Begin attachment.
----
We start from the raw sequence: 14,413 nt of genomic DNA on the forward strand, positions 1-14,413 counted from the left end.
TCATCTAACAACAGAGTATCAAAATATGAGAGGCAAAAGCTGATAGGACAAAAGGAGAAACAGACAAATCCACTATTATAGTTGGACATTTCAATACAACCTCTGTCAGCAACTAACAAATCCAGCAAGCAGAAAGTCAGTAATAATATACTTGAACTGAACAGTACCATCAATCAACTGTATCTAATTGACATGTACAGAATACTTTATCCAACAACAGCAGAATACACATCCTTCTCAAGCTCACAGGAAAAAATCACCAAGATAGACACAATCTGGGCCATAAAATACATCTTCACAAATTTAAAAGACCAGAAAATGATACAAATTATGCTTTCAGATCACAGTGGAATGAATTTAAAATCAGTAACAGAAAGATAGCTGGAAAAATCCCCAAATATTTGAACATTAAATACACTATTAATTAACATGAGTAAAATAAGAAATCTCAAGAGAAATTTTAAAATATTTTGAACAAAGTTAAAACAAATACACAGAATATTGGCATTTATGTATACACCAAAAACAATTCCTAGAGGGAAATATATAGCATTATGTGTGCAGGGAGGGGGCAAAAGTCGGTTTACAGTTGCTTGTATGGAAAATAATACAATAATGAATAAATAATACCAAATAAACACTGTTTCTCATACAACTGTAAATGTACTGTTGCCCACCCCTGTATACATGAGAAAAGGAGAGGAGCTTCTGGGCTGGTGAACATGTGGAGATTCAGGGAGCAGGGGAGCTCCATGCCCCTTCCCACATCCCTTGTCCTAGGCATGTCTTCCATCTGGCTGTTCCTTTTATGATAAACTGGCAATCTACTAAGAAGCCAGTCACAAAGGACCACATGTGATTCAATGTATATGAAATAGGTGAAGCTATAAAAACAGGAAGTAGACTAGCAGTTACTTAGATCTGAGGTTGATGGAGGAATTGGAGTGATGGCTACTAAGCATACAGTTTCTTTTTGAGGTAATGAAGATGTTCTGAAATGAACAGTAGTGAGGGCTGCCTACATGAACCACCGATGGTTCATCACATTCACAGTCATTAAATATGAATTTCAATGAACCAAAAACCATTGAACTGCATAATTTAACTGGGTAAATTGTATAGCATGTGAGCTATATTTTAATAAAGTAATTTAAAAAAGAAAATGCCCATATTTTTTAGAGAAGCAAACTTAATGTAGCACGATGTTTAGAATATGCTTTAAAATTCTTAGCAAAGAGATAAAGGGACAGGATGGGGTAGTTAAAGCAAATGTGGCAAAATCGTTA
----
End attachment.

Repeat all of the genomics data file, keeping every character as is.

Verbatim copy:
We start from the raw sequence: 14,413 nt of genomic DNA on the forward strand, positions 1-14,413 counted from the left end.
TCATCTAACAACAGAGTATCAAAATATGAGAGGCAAAAGCTGATAGGACAAAAGGAGAAACAGACAAATCCACTATTATAGTTGGACATTTCAATACAACCTCTGTCAGCAACTAACAAATCCAGCAAGCAGAAAGTCAGTAATAATATACTTGAACTGAACAGTACCATCAATCAACTGTATCTAATTGACATGTACAGAATACTTTATCCAACAACAGCAGAATACACATCCTTCTCAAGCTCACAGGAAAAAATCACCAAGATAGACACAATCTGGGCCATAAAATACATCTTCACAAATTTAAAAGACCAGAAAATGATACAAATTATGCTTTCAGATCACAGTGGAATGAATTTAAAATCAGTAACAGAAAGATAGCTGGAAAAATCCCCAAATATTTGAACATTAAATACACTATTAATTAACATGAGTAAAATAAGAAATCTCAAGAGAAATTTTAAAATATTTTGAACAAAGTTAAAACAAATACACAGAATATTGGCATTTATGTATACACCAAAAACAATTCCTAGAGGGAAATATATAGCATTATGTGTGCAGGGAGGGGGCAAAAGTCGGTTTACAGTTGCTTGTATGGAAAATAATACAATAATGAATAAATAATACCAAATAAACACTGTTTCTCATACAACTGTAAATGTACTGTTGCCCACCCCTGTATACATGAGAAAAGGAGAGGAGCTTCTGGGCTGGTGAACATGTGGAGATTCAGGGAGCAGGGGAGCTCCATGCCCCTTCCCACATCCCTTGTCCTAGGCATGTCTTCCATCTGGCTGTTCCTTTTATGATAAACTGGCAATCTACTAAGAAGCCAGTCACAAAGGACCACATGTGATTCAATGTATATGAAATAGGTGAAGCTATAAAAACAGGAAGTAGACTAGCAGTTACTTAGATCTGAGGTTGATGGAGGAATTGGAGTGATGGCTACTAAGCATACAGTTTCTTTTTGAGGTAATGAAGATGTTCTGAAATGAACAGTAGTGAGGGCTGCCTACATGAACCACCGATGGTTCATCACATTCACAGTCATTAAATATGAATTTCAATGAACCAAAAACCATTGAACTGCATAATTTAACTGGGTAAATTGTATAGCATGTGAGCTATATTTTAATAAAGTAATTTAAAAAAGAAAATGCCCATATTTTTTAGAGAAGCAAACTTAATGTAGCACGATGTTTAGAATATGCTTTAAAATTCTTAGCAAAGAGATAAAGGGACAGGATGGGGTAGTTAAAGCAAATGTGGCAAAATCGTTA